This is what it means to be a Christian at Christmas. Pure, unbounded, awestruck joy.
I know there’s so little time left for cleaning and cooking and shopping and wrapping and all the other little things that we really must do in order to bring Christmas joy to those we love.5 But if you’re not overwhelmed by this joy I’m describing, do something about it. Watch The Nativity Story or put on some hardcore Christmas hymns a few days early or take a nap or go to adoration or go to confession6 or buy Christmas candy before it’s on sale and enjoy it early–I’m all about the suspense, but if you need a running start to leap up to “in excelsis” where the angels will finally be singing the Gloria on Monday evening, you have my official blogger permission to do what you have to do.
Even my 3-year-old nephew seems to have some spiritual preparation yet to complete. This morning, he came downstairs to find his Little People Nativity set up in a new location. He ran to it excitedly saying “Jesus???” But Jesus is still hidden until Christmas morning, so he exclaimed (with some relief) “Ohhhh Mawy’s still pwegnant!”7 I don’t know what he’s got in the works, but apparently it’s important. Like most of us, he needs every bit of Advent he can get.
Because you can have the most perfect Jesse Tree in existence or know every verse to “O Come, O Come Emmanuel” by heart in Latin or wear liturgically appropriate colors all season8 and your Advent will be a failure if Christmas doesn’t find you exulting. Every last moment of his life was for you. Take a page from the Target ad and rejoice.
Oh, come, Desire of nations, bind
In one the hearts of all mankind;
Oh, bid our sad divisions cease,
And be yourself our King of Peace.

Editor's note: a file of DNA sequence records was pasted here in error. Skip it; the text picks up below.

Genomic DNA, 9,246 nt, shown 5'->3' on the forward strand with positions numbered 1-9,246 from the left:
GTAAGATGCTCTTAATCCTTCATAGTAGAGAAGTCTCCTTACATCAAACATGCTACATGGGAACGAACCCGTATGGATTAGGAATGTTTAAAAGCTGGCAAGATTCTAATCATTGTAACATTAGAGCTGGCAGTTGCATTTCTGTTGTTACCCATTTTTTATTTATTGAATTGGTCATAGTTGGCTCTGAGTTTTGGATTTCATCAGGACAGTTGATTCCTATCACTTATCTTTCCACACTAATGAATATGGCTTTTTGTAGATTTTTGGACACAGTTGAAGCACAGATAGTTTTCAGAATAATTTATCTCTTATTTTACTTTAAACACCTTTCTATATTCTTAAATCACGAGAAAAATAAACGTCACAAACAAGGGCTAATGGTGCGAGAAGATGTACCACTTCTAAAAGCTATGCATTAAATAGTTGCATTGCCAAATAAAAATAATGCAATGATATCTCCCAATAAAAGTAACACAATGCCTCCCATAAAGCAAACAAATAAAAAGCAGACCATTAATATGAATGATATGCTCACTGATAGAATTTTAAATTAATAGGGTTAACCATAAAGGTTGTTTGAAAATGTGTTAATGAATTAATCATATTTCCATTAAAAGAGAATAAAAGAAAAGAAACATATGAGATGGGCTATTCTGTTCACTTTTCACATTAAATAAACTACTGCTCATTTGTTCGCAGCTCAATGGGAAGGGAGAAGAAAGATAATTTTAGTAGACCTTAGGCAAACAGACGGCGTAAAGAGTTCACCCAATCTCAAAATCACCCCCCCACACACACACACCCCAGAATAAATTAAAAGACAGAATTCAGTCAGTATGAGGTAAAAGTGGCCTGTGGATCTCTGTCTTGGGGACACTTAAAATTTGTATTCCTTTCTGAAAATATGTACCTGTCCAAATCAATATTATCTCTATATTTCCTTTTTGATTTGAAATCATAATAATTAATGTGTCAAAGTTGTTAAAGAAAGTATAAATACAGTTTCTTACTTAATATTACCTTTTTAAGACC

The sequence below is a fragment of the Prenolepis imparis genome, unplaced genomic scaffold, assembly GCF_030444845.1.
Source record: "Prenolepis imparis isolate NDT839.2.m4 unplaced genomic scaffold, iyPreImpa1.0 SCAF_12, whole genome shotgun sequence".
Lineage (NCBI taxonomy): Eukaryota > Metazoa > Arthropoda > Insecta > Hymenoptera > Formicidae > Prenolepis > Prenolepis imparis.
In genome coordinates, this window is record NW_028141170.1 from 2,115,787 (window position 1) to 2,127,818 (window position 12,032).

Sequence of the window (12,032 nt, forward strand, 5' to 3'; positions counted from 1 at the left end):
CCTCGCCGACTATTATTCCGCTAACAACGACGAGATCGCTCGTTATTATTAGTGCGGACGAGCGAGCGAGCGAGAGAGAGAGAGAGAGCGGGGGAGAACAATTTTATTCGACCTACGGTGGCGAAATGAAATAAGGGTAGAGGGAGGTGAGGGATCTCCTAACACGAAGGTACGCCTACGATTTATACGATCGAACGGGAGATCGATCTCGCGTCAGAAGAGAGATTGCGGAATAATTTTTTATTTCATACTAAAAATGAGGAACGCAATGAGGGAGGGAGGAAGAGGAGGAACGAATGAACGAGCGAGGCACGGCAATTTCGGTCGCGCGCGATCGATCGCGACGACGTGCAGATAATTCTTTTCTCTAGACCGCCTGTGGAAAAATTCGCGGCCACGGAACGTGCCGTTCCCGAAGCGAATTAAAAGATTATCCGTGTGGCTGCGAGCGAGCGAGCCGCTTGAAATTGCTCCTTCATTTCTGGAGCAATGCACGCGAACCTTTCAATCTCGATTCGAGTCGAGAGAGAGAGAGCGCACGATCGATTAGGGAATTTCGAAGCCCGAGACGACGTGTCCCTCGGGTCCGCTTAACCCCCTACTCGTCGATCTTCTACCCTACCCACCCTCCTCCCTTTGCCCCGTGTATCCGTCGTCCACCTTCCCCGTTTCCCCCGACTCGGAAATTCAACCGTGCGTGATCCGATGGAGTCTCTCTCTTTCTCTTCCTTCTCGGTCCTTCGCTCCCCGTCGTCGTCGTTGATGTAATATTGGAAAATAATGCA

Rejoice! Rejoice! Emmanuel
Shall come to you, O Israel!9
- via flickr [↩]
- Or just watch it because it’s awesome. And seriously read that article. [↩]
- Anybody know who painted this one? [↩]
- No, I will not let up. Come on, every Catholic Church in the whole world–or at least a whole stinking lot of them–has confession this morning or this afternoon. You can pick the time of your choice using www.masstimes.org. Just go! [↩]
- Believe me, I know it. Anyone remember why I decided to write a blog post every day and crochet multiple Christmas gifts for each niece and nephew and keep on babysitting non-stop and try to hang out with Jesus to get ready for his birthday? Basically, I have crocheted zero things in the past week which leaves me at .9 out of 9 gifts made. God help me, this is going to be a ridiculous weekend. [↩]
- Shut up. It’s my goal in life to convince people to go to confession. Why have a blog if not to do whatever the heck I want? [↩]
- Totally stolen from my sister’s facebook page, but I was with him for pretty much everything else he said all week, so I don’t feel even one bit guilty. [↩]
- Yeah, I wore a sparkly purple sweater for the first two Sundays and pink for Gaudete. Bring it. [↩]
- Really, I think both this and “O come, O come Emmanuel” go with tomorrow’s antiphon. But the best I can tell, the other is supposed to go with the”O Emmanuel,” so then there’s nothing left for today so…whatever. [↩]